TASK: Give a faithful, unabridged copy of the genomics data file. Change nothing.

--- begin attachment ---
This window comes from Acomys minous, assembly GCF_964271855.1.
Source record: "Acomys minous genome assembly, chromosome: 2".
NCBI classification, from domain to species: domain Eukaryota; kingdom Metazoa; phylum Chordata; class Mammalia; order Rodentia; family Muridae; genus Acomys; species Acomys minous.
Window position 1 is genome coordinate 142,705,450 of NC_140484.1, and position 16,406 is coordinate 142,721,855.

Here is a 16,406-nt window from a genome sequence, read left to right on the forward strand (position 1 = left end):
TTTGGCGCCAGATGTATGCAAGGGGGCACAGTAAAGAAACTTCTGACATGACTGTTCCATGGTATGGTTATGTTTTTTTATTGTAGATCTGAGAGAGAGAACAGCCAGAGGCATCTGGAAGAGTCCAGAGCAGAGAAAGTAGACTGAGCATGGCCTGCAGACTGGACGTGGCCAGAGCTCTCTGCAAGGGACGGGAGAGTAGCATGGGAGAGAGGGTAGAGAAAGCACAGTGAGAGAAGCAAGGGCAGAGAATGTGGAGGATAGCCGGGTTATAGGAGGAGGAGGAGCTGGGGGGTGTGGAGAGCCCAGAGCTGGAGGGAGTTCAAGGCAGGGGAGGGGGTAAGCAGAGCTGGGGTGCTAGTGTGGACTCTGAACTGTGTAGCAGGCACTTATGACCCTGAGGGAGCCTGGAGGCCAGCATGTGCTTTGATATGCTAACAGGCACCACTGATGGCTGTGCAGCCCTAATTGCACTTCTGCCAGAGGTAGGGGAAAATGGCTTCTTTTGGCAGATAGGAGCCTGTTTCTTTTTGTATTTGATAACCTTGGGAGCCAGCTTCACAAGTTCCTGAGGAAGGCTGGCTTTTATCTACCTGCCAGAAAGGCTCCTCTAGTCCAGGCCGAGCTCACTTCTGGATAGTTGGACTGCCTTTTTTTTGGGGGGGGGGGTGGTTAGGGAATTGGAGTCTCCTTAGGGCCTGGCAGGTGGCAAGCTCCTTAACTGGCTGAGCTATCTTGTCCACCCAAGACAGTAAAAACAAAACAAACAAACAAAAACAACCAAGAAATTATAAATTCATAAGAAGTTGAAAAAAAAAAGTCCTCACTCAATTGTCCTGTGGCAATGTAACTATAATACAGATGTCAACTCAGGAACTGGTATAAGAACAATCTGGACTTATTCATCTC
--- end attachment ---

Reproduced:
This window comes from Acomys minous, assembly GCF_964271855.1.
Source record: "Acomys minous genome assembly, chromosome: 2".
NCBI classification, from domain to species: domain Eukaryota; kingdom Metazoa; phylum Chordata; class Mammalia; order Rodentia; family Muridae; genus Acomys; species Acomys minous.
Window position 1 is genome coordinate 142,705,450 of NC_140484.1, and position 16,406 is coordinate 142,721,855.

Here is a 16,406-nt window from a genome sequence, read left to right on the forward strand (position 1 = left end):
TTTGGCGCCAGATGTATGCAAGGGGGCACAGTAAAGAAACTTCTGACATGACTGTTCCATGGTATGGTTATGTTTTTTTATTGTAGATCTGAGAGAGAGAACAGCCAGAGGCATCTGGAAGAGTCCAGAGCAGAGAAAGTAGACTGAGCATGGCCTGCAGACTGGACGTGGCCAGAGCTCTCTGCAAGGGACGGGAGAGTAGCATGGGAGAGAGGGTAGAGAAAGCACAGTGAGAGAAGCAAGGGCAGAGAATGTGGAGGATAGCCGGGTTATAGGAGGAGGAGGAGCTGGGGGGTGTGGAGAGCCCAGAGCTGGAGGGAGTTCAAGGCAGGGGAGGGGGTAAGCAGAGCTGGGGTGCTAGTGTGGACTCTGAACTGTGTAGCAGGCACTTATGACCCTGAGGGAGCCTGGAGGCCAGCATGTGCTTTGATATGCTAACAGGCACCACTGATGGCTGTGCAGCCCTAATTGCACTTCTGCCAGAGGTAGGGGAAAATGGCTTCTTTTGGCAGATAGGAGCCTGTTTCTTTTTGTATTTGATAACCTTGGGAGCCAGCTTCACAAGTTCCTGAGGAAGGCTGGCTTTTATCTACCTGCCAGAAAGGCTCCTCTAGTCCAGGCCGAGCTCACTTCTGGATAGTTGGACTGCCTTTTTTTTGGGGGGGGGGGTGGTTAGGGAATTGGAGTCTCCTTAGGGCCTGGCAGGTGGCAAGCTCCTTAACTGGCTGAGCTATCTTGTCCACCCAAGACAGTAAAAACAAAACAAACAAACAAAAACAACCAAGAAATTATAAATTCATAAGAAGTTGAAAAAAAAAAGTCCTCACTCAATTGTCCTGTGGCAATGTAACTATAATACAGATGTCAACTCAGGAACTGGTATAAGAACAATCTGGACTTATTCATCTC